Sheik, Prattle and Dough: On the Trail of the Elusive Saudi

Times Staff Writer

Here’s a timely hint for homeowners thinking of testing the real estate market: Buy a few classical statues and put them out in the garden, on the terrace, overlooking the pool. Now find that paint brush. Give those Greek gods a new look in realistic hues--the flesh, the hair and those body parts referred to in polite company as private.

Sheik Mohammed al Fassi is coming back to town.

Or is he?

Nine years after an arsonist destroyed his garish Sunset Boulevard estate with its anatomically correct statues, the Saudi Arabian sheik is reportedly scouting Los Angeles for a new home.

One alleged sighting had him trailing eight limousines and an entourage that numbered 150, occupying a floor of the Century Plaza--but that may be another sheik or just the imaginings of a salivating real estate broker. In any case, the word among some brokers is that Al Fassi is shopping for “a major property,” something in the $15-million-up range.


The rumors began circulating this week and seemed to create their own momentum. Actual, confirmed sheik sightings were a different matter. Lots of people said the sheik was in town. No one could be found who actually cast eyes on the man and his fabled entourage.

“He’s planning to be here about a week” on the house-hunting trip, said one broker, no doubt visualizing a million-dollar commission.

Another prominent broker said Al Fassi’s representatives have made inquiries about various properties but had no personal contact the with sheik. Brokers working with the sheik’s representatives requested anonymity.

The best intelligence suggested that Al Fassi is one of two sheiks who were expected to arrive this week but had been temporarily delayed.

Real estate brokers aren’t the only ones interested in the sheik. Lawyer Marvin Mitchelson, who helped Al Fassi’s former wife obtain a record-setting divorce award of $81.5 million, said the sheik now owes his ex-wife more than $100 million because of interest.

Brokers say the sheik is already scouting the so-called “Platinum Triangle” of Beverly Hills, Holmby Hills and Bel-Air.


“I’m sure the Reagans will be ecstatic,” a broker said, referring to a Bel-Air couple.

‘A Tragedy’

The vice mayor of Beverly Hills, real estate lawyer Allan Alexander, had a less sanguine reaction. Al Fassi certainly has the right to buy property, he said. But Alexander shudders at the thought of what happened before.

“A tragedy,” he called it.

Bad taste, it is said, is timeless. It hardly seems that a decade has passed since that day back in 1978 when Sheik Shamsuddin al Fassi plunked down $2.4 million in cash to buy a Beverly Hills starter for his son, Mohammed, then 25, and his 19-year-old bride, Dena. Thus began a tale worthy of Scheherazade.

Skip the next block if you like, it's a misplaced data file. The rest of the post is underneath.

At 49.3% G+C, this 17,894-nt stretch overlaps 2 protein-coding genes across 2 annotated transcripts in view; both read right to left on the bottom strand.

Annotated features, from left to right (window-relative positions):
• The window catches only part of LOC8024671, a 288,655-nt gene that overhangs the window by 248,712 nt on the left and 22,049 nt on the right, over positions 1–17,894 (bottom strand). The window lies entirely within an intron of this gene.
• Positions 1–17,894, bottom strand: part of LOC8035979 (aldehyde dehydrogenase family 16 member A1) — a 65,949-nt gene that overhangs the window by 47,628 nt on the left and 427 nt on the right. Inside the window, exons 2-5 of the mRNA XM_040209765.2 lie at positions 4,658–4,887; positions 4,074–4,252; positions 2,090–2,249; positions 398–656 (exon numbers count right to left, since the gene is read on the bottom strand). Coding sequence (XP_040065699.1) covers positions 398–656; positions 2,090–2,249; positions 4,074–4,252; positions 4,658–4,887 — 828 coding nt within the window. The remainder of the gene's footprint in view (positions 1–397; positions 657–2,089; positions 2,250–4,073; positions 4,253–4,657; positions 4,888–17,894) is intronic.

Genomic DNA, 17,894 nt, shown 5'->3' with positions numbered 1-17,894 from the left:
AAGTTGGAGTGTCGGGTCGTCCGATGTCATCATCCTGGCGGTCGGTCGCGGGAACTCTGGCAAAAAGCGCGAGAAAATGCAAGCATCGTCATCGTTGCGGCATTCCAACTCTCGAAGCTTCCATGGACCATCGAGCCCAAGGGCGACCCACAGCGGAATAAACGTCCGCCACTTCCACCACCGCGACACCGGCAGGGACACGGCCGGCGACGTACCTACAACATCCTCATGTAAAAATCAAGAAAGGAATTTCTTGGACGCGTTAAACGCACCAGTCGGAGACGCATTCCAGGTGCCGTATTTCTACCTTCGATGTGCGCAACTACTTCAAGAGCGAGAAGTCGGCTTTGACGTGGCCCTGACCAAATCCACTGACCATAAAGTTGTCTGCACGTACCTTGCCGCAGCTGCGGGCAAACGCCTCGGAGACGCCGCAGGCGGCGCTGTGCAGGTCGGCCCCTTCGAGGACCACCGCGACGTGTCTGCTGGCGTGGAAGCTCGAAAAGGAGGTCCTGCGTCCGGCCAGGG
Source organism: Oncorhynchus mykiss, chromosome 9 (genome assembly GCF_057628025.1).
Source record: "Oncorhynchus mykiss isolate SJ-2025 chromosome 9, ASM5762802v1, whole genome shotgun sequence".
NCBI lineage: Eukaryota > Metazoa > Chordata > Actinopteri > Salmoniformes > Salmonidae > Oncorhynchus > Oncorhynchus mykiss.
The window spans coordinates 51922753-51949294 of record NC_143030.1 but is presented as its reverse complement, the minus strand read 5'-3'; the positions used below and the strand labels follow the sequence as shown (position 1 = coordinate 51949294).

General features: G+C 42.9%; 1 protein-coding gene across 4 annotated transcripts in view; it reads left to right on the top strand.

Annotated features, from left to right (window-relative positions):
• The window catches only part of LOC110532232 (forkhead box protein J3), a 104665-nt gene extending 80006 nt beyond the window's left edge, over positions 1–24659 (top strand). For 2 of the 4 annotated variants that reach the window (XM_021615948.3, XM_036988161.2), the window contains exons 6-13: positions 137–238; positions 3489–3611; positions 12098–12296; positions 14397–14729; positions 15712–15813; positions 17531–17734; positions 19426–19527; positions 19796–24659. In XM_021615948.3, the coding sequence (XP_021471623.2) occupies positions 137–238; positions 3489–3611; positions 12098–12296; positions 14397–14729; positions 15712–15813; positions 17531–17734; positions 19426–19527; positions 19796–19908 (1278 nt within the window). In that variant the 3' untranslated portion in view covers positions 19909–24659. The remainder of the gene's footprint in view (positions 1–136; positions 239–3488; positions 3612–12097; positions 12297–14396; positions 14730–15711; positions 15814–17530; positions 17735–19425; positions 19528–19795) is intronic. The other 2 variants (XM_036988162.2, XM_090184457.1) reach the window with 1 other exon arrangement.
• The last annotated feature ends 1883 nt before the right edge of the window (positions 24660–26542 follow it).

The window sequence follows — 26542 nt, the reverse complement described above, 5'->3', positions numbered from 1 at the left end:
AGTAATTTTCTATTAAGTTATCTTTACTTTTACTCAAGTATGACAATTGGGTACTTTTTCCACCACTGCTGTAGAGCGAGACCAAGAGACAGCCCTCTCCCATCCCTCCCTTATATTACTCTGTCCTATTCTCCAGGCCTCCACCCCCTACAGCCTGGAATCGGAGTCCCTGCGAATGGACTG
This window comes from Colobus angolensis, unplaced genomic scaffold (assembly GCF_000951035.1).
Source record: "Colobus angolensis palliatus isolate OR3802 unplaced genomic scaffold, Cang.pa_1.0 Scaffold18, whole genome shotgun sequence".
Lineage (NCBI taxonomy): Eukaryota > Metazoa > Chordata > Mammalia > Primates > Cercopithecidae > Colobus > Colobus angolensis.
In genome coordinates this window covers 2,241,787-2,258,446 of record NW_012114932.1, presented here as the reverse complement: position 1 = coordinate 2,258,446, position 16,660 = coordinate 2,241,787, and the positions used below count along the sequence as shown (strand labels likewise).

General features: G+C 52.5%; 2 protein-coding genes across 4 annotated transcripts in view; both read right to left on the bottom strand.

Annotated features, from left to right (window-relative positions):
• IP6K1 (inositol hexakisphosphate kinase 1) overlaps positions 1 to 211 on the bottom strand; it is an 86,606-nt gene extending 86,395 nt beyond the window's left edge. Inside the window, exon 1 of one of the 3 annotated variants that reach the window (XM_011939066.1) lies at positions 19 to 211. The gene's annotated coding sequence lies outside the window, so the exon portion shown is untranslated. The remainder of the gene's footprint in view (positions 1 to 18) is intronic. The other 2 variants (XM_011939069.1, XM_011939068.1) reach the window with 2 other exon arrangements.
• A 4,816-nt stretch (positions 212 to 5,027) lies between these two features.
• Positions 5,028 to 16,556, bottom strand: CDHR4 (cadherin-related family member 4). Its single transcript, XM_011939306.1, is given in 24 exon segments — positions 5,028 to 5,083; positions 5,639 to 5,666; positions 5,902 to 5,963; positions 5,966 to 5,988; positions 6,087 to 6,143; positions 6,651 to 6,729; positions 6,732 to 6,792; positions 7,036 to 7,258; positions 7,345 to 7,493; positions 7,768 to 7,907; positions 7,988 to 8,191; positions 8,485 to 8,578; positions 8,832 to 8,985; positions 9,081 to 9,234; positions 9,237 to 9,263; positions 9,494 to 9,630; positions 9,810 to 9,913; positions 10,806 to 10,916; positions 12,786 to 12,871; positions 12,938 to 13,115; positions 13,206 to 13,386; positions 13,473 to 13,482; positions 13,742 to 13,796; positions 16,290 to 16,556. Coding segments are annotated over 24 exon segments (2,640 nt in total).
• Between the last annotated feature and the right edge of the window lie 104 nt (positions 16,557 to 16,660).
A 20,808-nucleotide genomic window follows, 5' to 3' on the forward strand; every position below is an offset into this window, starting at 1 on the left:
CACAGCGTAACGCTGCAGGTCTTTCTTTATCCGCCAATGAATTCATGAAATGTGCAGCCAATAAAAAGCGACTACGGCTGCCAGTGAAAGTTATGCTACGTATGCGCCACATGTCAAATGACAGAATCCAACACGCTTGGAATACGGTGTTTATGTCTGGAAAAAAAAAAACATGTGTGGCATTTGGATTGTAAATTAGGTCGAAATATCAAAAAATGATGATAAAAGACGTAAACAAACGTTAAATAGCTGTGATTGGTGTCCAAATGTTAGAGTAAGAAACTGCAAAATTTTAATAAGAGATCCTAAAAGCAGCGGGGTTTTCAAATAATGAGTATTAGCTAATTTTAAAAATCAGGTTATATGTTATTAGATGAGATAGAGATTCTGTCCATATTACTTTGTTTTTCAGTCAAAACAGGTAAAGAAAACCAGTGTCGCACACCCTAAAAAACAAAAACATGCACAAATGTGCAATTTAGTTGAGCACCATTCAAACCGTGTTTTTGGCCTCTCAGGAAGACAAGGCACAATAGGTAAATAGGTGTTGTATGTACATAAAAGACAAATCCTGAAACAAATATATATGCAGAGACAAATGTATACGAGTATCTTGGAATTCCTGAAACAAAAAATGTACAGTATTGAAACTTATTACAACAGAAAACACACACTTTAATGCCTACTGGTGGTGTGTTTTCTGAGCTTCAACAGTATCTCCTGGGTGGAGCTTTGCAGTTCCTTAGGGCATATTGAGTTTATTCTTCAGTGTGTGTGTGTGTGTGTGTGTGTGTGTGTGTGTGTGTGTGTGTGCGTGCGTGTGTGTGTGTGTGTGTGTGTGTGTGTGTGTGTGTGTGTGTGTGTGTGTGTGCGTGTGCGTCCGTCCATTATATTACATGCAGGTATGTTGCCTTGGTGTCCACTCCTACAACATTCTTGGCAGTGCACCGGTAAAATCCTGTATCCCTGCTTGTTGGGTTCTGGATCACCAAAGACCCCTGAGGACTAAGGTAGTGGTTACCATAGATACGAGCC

The house, by all accounts, was a beautiful place. But like any young couple, the Al Fassis had ideas for home improvement.

An estimated $5 million was spent erecting a mosque, installing a bright copper roof, painting the mansion mint green, decorating a veranda with plastic flowers and colorizing the statuary. They also installed a light beam to ward off low-flying aircraft. The fate of the kitchen wallpaper was unclear.

All this did nothing, however, to deter gawkers and even tour buses. The home quickly earned a must-see ranking among Los Angeles attractions. Neighbors complained loudly.

“It was causing traffic jams on Sunset,” a Beverly Hills city official recalled. “We had to put more police out there.”


Home Abandoned

In 1980, an arsonist’s fire gutted the place, and the home was abandoned. In 1982, the sheika sued for divorce. Among the transgressions she alleged was bigamy. (Sheiks may have four wives under Saudi law but only one under California’s.)

Dena al Fassi’s settlement included the Sunset place. Later, the land was sold, the home bulldozed and the property divided into two lots. A $10-million home has been built on one.

Sheik al Fassi relocated to Florida but stayed in the news by giving large sums to charity while bouncing $1-million checks for hotel bills. After a brief stint in jail, Al Fassi returned to Saudi Arabia, reportedly summoned by an embarrassed royal family.

Efforts to locate the sheik this week in Los Angeles proved frustrating.

Century Plaza officials professed no knowledge of reservations involving sheiks, despite statments of other sources, including one affiliated with the hotel.

A caller to the Saudi Arabian Consulate was put on hold and listened to a music box version of “Home on the Range.” Public relations director Abdallah Zineh came on the line and agreed to check into it.

“They are here apparently on private business. . . . We weren’t informed, officially, they are here in any official capacity,” Zineh said when he reported back.


This at first seemed like confirmation, but Zineh said, no, that’s not what he meant. His report was but another reflected rumor.

Heard Whispers

Mitchelson, the divorce lawyer, said he too had heard whispers that Al Fassi had returned. Although the sheik paid several million of the $81.5-million judgment, Mitchelson said, he failed to pay millions more. Interest has since pushed the debt to more than $100 million, he said.

Those lingering financial and legal concerns prompted some real estate professionals to doubt that Al Fassi really is coming back. Perhaps, they suggested, brokers may be confusing Al Fassi for other sheiks who are looking to buy or rent here to avoid the hellish Saudi summer.

A broker hoping to find Al Fassi a new home expressed pleasure at his competitors’ ignorance. The sheik has matured and made amends with the royal family, this broker explained. And so, “He’s back in the chips.”